Tony Gloeggler

Link to home pageLink to current issueLink to back issuesLink to information about the magazineLink to submission guidelinesSend email to

Fade Away

In 1964, my father and uncleArtwork by Gene McCormick
loaded the U HAUL and we left
Bed Stuy with all the other white
people and moved to Long Island.
I was 8, ashamed to admit
I cried the last day of school.
We lived on the top floor
of a six story walk up. Mom
wrapped dimes in napkins, dropped
parachutes out the window
whenever The Good Humor Man
rang down our block. Joe Poggi,
the older kid on the fifth floor,
kicked the shit out of anyone
who teased me the year I needed
crutches to walk. August, we opened
Johnny pumps, played kick the can
and dragged mattresses up the stairs
to sleep on the roof. Two flights down,
I crouched on the fire escape, saw
my first real live, half naked girl,
Denise Acquilante, sitting in front
of a brightly lit mirror, brushing
her sixteen year old nipples,
turning this way and that way.

Five years later, when construction
shut down a section of the BQE,
Dad took side streets and drove us
home through our old neighborhood.
The sun and radio filtered through
the elevated tracks as we followed
Myrtle Avenue, turned left toward
Stockholm Street. My father slowed
down, clicked the radio off and told us
to shut the windows, make sure
the doors were all locked as we rode
past the boarded up barber shop.
The luncheonette and Gino’s Pizzeria
were gutted shells. Our building,
79 Stockholm Street, was a lot
covered with rusted metal, piles
of tires and powdered rubble.

My father eased the car
to the curb, “I told you Mary,
we got out just in time.
God damn animals.”  I pressed
my face to the window.
On one corner, a bent,
netless rim was nailed
to a telephone pole, and one
black boy about my age
bounced a basketball.
He stopped, cradled the ball
on his hip, looked at our car
for a few seconds, cocked
his head, then started dribbling
again. He backed in closer
to the basket like Earl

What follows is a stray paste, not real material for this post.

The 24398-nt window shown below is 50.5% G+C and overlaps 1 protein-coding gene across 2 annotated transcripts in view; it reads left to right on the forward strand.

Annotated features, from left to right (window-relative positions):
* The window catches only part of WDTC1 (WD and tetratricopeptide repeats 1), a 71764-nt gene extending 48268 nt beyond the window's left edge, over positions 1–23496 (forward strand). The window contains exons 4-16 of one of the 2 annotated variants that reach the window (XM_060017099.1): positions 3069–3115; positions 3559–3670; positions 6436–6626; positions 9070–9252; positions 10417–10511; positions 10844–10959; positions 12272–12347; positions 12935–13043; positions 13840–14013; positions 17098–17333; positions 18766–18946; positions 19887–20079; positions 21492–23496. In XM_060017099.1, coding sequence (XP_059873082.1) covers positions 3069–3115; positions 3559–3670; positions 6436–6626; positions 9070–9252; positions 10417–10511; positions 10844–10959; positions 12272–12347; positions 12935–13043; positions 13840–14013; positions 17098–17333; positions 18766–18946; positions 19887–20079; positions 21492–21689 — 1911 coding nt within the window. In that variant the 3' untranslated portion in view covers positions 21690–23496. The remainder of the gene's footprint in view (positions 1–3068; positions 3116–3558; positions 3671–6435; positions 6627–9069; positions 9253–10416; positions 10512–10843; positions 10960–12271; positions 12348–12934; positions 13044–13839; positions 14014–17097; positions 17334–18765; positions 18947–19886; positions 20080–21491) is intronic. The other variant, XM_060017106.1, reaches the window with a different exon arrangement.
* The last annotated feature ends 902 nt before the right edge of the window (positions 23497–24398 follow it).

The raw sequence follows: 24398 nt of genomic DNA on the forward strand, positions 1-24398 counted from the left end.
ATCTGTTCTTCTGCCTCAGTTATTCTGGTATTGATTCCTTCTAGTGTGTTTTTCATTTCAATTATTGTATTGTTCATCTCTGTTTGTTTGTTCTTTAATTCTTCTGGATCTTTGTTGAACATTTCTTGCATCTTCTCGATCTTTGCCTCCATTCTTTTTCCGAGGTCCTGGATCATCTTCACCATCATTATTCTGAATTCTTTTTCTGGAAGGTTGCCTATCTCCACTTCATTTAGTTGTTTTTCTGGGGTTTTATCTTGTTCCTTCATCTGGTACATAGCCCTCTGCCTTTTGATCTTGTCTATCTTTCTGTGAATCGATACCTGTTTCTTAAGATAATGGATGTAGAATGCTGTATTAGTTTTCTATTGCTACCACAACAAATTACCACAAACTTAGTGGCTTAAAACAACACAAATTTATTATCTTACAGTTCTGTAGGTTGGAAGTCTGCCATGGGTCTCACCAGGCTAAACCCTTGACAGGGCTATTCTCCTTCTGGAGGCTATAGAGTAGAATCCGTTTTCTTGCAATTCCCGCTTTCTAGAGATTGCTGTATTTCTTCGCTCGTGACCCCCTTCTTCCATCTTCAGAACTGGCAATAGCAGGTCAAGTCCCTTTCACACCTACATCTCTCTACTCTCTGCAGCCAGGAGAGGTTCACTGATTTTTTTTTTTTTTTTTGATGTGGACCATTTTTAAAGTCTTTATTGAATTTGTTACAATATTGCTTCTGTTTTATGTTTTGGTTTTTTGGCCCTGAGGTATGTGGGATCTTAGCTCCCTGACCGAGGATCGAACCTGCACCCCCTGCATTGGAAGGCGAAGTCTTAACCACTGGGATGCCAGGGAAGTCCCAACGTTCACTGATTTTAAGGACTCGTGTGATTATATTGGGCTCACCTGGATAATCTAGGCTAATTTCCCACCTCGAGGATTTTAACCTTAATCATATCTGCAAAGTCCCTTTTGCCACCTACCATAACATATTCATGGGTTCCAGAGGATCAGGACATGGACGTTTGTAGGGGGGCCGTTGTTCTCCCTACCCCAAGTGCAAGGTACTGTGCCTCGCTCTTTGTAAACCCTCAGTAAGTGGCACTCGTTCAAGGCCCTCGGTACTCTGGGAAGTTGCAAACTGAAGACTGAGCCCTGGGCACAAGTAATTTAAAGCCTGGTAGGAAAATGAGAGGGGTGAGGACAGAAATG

The Pearl, peeking over
his left shoulder, twirling
in slow motion and taking
that soft, beautiful fade away.

First Published in One Trick Pony   


The Way a World Can Change

Start with a letter from a woman
who disappeared, brokeArtwork by Gene McCormick
your heart eight years ago.
Her life’s a stolen car,
an escape from a cult,
a sperm bank son, six
years old, autistic.
She’s not sure why
she’s writing. Don’t laugh,
it says, she’s moving
to Vermont, trying to find
herself and she remembers
the time spent with you
as happy, stable.

Read it again. Write back,
edit it like a new poem.
You’re working the same
job, there are still no
pictures on your walls,
your first full length collection
will be published in January.
You like the name Jesse, ask
if he has her clear blue eyes.
Hope that when she finds herself
it will be the woman you loved.
Write. Call. Anytime.

Answer the phone. It’s her,
Helen. Talk until Jesse
screams too loud and wrestles
the phone from her hands.
Fly Jet Blue. Kiss
in the garage like kids
at recess. Eat at a diner.
Hold hands, touch knees
under the table. Make love,
fuck on her futon until
it’s time to pick Jesse up
from school. Try not
to feel so warm, so lucky.

Eleven months later, Brooklyn.
Helen, Jesse, you, living
in an apartment you can barely
afford. He’s sick, she’s left
for her new job and you’re half
asleep. The phone rings.
Helen’s scared. She says
to turn the TV on. You watch
the buildings burn and fall,
wish you could hold her
as you feel Jesse’s head
for fever. She’ll be home
soon as she can. Be careful.
She loves you. Quietly
lie down next to Jesse.

Two nights later, go outside.
The sidewalks are empty,
hushed. Something is still
burning. You hold Helen’s
hand, watch Jesse graze
his fingers against fences.
Flags drape every third
porch. A cat rattles
a trash can, a dog growls
and your neck tenses
with each sound. You pull
Helen closer. Jesse darts
into Ocean Parkway. A car
swerves, skids to a stop.
The driver drops his head
to the steering wheel,
covers it with his arms,
relieved. She crouches,
cries into his shoulder.
You sit on the curb,
hug your knees.
End here, please.

Originally Published in Massachusetts Review


Tony Gloeggler is a native of NYC and manages group homes for the developmentally disabled in Brooklyn. His books include two full length collections ONE WISH LEFT (Pavement Saw Press, 2000) which went into a second edition and THE LAST LIE (NYQ Books 2010). UNTIL THE LAST LIGHT LEAVES is forthcoming from NYQ Books.